make new friends but keep the old...why it's hard to make friends as an adult and what we can do about it.
Let’s face it — making friends as an adult is hard. Maybe you moved to a new city and started fresh, or maybe some of your high-school friendships have just run their course. Whatever the reason being, there’s no shame in admitting you’re having trouble making friends in adulthood — most of us can relate.
No matter how picture-perfect some people’s lives look, we all have one thing in common: things have changed since childhood. What started as something as easy as going up to another kid and becoming friends has morphed into awkward coffee dates and strings of fruitless “we should grab a drink soon”-s. But why is this?
The obvious answer here is time. When we were seven we didn’t have work, deadlines, fitness classes, significant others, or three meals a day to cook. With the chaos of adult life, it’s hard enough to find time for ourselves, let alone to cultivate friendships. On average, it takes 50 hours of shared contact to become friends, and 200 hours to become close friends — hard to imagine when you struggle to squeeze in an hour. However, as much as we might say we like being alone, humans are inherently social beings and social time fosters the sense of community and wellbeing we so desire.
Time is the simple excuse, but there’s more to it than just a busy schedule. As we get older, we become more self-aware and accrue lived experiences. Not to say we’re all jaded scrooges, but the inevitable rejection and ‘betrayal’ of varying degrees we will experience throughout our lives will naturally lead us to be a little more wary of trusting people than when we were bright-eyed youngsters. Similarly, we learn social cues and develop more guards as adults, which can limit us from being our complete authentic selves.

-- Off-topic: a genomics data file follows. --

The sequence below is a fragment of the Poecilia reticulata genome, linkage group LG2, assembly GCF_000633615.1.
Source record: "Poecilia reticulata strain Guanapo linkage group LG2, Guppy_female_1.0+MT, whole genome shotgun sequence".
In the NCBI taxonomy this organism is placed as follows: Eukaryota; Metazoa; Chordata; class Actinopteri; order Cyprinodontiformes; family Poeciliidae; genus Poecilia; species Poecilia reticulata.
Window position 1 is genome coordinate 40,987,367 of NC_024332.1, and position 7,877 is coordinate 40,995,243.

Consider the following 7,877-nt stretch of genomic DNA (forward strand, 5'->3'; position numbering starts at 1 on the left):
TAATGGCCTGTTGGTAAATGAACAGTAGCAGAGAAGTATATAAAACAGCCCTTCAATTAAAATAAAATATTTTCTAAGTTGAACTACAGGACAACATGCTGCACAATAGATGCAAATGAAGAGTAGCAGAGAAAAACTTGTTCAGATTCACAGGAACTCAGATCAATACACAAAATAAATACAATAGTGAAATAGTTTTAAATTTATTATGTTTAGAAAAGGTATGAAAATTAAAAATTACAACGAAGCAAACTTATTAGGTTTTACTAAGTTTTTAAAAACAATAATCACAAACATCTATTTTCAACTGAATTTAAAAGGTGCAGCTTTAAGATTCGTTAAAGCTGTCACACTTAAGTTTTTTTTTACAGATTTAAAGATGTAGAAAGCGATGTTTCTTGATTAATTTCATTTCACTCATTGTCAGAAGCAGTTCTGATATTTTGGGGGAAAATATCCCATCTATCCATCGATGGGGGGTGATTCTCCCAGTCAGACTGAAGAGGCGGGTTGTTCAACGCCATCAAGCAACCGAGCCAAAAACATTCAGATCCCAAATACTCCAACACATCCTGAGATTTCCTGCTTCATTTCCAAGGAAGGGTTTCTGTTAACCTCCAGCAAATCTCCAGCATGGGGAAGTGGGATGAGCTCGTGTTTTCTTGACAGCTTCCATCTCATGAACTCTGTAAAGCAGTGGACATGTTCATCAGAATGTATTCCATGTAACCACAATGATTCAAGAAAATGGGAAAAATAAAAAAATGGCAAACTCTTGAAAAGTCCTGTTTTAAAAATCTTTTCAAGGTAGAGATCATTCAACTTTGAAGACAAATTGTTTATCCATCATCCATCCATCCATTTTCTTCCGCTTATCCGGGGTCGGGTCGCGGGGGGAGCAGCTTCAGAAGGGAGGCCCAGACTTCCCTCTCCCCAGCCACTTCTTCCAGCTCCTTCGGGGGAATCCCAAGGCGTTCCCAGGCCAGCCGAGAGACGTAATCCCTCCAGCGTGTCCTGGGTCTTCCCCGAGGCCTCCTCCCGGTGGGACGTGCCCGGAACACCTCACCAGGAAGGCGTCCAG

There are two main ingredients to organic friendships that are hard to come by in adulthood: continuous unplanned action and shared vulnerability. When we were little, a playdate was just wherever our whims and fancies took us. Now, as adults, these scheduled, structured coffee dates and hour-long meetups lack spontaneity and put too much pressure on the hangout.
So what's the answer? While we can’t change the above facts of life, we can shift our view of what it means to make and keep friends. Research has found that people who view friendships as a continuous effort rather than a stroke of right-place-right-time luck tend to be less lonely later in life. Friendship requires a combination of effort and vulnerability — let go of the awkwardness and lean into the cringe. Don’t be afraid to ask someone new to hang out because it could lead to something beautiful.
While a mindset shift is important, a concrete, practically foolproof way of making new friends is to do something together that is scheduled and part of your routine. Whether it’s a running club, a pottery class, or an intramural team, meeting with the same group of people reinforces a sense of community and ensures you regularly spend time together. Plus, you avoid the awkward small-talk and instead have a shared goal or a primary interest to talk about.
While it may not be quite as effortless as in our youth, friendships are just as important as ever and are worth putting in the work for. Just remember: it’s not because you’re a loser! We’re all capable of having a less shiddy platonic love life if we put the work in.